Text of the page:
This is what we were afraid of. In a thinly-traded market, there are not enough buyers to put a floor under a sell-off and the market can drop very rapidly when there is any kind of panic selling. There were so many things that could have set this off but, this morning, it's one of the earliest ones we had bet on – China Evergrande, their largest property developer that we have warned about on many occasions, is rumored to be failing – and the State is letting it happen!
Market participants increasingly believe that Beijing will let Evergrande fail and inflict losses on its shareholders and bondholders. The company’s debt burden is the biggest for any publicly traded real estate management or development company in the world.
“Everyone is looking at Evergrande and saying ‘has the time come for a major default in that area, and then the potential for contagion into the broader property sector?’” said Edward Park, chief investment officer at Brooks Macdonald. “It’s an imminent risk now rather than being a theoretical risk as it has been for the past few years.”
Other factors weighing on markets Monday included a natural-gas shortage in Europe that has prompted the U.K. government to hold emergency talks with energy suppliers, Mr. Park said. The Federal Reserve will likely use its policy decision Wednesday to pave the way to pare back some of the stimulus it lavished on markets last year, he added.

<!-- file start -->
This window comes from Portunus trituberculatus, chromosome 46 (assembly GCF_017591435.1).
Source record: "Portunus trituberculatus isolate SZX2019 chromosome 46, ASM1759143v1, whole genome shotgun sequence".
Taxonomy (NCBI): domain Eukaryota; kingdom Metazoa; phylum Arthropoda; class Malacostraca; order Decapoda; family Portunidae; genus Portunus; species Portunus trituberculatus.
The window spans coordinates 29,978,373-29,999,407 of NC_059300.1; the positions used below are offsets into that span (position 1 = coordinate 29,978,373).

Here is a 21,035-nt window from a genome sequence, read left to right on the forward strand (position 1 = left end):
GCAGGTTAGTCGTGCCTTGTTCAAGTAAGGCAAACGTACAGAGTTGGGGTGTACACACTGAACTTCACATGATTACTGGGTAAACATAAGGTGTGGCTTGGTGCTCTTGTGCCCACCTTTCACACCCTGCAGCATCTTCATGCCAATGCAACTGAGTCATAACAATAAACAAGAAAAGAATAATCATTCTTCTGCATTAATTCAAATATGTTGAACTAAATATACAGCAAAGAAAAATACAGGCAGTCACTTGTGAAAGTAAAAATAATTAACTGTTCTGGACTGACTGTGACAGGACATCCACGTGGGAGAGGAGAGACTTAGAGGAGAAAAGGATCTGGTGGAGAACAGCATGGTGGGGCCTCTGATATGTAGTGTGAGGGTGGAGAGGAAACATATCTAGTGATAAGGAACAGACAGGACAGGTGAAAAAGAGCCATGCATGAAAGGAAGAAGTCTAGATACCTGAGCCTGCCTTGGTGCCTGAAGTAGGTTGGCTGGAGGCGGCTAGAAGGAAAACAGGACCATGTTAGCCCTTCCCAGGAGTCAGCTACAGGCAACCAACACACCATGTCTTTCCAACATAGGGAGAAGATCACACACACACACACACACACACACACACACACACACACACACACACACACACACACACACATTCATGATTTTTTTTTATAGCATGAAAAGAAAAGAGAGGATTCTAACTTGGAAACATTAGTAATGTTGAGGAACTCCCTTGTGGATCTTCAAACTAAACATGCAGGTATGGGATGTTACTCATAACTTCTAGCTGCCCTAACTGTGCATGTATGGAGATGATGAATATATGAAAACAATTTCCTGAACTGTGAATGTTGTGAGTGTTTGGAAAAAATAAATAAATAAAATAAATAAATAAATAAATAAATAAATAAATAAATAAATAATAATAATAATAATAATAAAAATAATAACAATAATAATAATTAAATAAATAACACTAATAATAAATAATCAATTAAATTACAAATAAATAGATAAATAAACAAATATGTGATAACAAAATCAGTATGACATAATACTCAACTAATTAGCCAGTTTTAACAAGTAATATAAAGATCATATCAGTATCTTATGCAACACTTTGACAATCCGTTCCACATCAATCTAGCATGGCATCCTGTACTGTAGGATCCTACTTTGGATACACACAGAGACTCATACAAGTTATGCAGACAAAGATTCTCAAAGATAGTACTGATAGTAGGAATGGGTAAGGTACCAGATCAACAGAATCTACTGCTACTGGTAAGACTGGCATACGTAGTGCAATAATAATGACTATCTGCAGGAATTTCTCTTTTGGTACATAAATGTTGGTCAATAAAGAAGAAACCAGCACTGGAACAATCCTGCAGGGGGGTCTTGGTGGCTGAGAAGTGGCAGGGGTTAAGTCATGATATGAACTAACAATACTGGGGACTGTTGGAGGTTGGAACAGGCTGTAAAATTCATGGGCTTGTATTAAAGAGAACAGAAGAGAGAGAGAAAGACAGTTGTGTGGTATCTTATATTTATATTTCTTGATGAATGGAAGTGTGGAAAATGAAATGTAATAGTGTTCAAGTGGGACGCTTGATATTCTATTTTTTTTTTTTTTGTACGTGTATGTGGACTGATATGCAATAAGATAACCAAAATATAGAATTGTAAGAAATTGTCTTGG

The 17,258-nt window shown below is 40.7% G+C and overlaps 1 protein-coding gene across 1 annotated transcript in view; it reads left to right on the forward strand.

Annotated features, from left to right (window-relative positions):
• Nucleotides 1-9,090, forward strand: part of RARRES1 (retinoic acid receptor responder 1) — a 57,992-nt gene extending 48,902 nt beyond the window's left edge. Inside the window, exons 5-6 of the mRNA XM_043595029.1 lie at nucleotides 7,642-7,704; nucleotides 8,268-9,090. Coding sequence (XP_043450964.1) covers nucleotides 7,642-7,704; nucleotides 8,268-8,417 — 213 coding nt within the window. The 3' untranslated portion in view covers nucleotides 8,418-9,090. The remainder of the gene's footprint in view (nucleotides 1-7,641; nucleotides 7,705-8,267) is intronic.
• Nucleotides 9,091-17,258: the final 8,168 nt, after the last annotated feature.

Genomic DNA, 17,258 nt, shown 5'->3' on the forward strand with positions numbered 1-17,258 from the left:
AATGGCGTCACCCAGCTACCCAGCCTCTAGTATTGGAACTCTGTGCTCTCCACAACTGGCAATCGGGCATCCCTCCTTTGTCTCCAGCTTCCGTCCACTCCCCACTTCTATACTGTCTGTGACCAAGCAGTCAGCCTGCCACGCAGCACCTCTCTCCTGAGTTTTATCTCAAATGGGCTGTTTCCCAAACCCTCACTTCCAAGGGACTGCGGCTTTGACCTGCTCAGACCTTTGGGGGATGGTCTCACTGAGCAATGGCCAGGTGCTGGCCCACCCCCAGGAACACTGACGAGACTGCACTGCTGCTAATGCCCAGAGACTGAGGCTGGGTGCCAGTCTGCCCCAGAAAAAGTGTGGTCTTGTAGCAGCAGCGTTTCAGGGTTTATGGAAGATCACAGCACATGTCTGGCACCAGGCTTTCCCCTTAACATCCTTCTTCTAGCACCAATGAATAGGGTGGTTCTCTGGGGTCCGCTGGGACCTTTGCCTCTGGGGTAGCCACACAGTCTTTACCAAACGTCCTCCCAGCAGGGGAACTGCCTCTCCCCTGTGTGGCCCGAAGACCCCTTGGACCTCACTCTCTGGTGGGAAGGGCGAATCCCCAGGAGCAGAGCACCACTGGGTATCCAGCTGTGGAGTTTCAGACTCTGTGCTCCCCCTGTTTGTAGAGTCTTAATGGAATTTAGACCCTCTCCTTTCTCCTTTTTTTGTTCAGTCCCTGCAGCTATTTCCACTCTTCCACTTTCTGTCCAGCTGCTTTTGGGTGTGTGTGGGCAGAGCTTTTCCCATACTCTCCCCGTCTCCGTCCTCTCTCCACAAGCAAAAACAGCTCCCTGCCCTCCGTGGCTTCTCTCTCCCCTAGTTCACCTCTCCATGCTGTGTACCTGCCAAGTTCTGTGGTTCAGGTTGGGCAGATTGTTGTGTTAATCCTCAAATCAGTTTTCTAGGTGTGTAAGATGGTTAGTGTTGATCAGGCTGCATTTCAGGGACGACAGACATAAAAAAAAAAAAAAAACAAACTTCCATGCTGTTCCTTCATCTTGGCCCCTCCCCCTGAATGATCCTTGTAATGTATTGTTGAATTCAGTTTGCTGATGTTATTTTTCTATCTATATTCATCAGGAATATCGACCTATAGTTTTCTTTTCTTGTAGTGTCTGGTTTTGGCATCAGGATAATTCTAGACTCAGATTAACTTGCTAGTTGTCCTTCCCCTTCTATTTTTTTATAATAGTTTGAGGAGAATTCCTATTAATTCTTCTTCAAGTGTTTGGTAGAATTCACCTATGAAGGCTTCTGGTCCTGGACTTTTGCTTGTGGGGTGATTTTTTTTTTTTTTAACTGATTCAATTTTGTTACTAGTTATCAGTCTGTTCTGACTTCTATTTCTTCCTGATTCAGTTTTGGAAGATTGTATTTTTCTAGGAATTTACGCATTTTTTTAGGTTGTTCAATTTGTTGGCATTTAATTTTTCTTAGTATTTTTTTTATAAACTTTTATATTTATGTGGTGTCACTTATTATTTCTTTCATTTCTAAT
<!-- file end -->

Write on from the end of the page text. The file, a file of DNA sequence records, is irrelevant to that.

You know I hate to be Chicken Little but Evergrande is one of those many things the market has been ignoring and, as you can see from all the links at PSW, it's something we've been concerned with for quite a while – the market just chose to ignore it – until now. Of course, any excuse for a pullback works in an overbought market and that's why we went to CASH!!! in our Member Portfolios – last month.
In fact, we've had the China Ultra-Short ETF (FXP) as one of the hedges in our Short-Term Portfolio, with 40 of the $30/50 bull call spreads giving us an $80,000 potential and we bought them for just net $7,000 at the time, as it was out of the money. Now we're $10 in the money at $40,000 with another $40,000 to gain if China melts down yet the net of the spread is still only $20,700 – aren't options weird?
Anyway, we'll see if the selling lasts but we're very well-hedged and, frankly, we WANT to see a sell-off so we can re-deploy our cash doing some bargain-hunting. The Fed has a Rate Announcement on Wednesday and we have 4 Fed speakers on Friday – which means they are worried about our reaction to Wednesday's decision.
Other than that, it's a pretty lame data week with a little Housing Data ahead of the Fed and Thursday is busy with the Chicage on Kansas City Fed Indexs along with PMI and Leading Economic Indicators but not much else going on the whole week:
I predicted S&P 4,200 would be tested this week and it's 4,340 this morning so we're now as close to 4,200 as we are to last week's Strong Bounce line at 4,480 – exactly in the middle, in fact. Very interesting…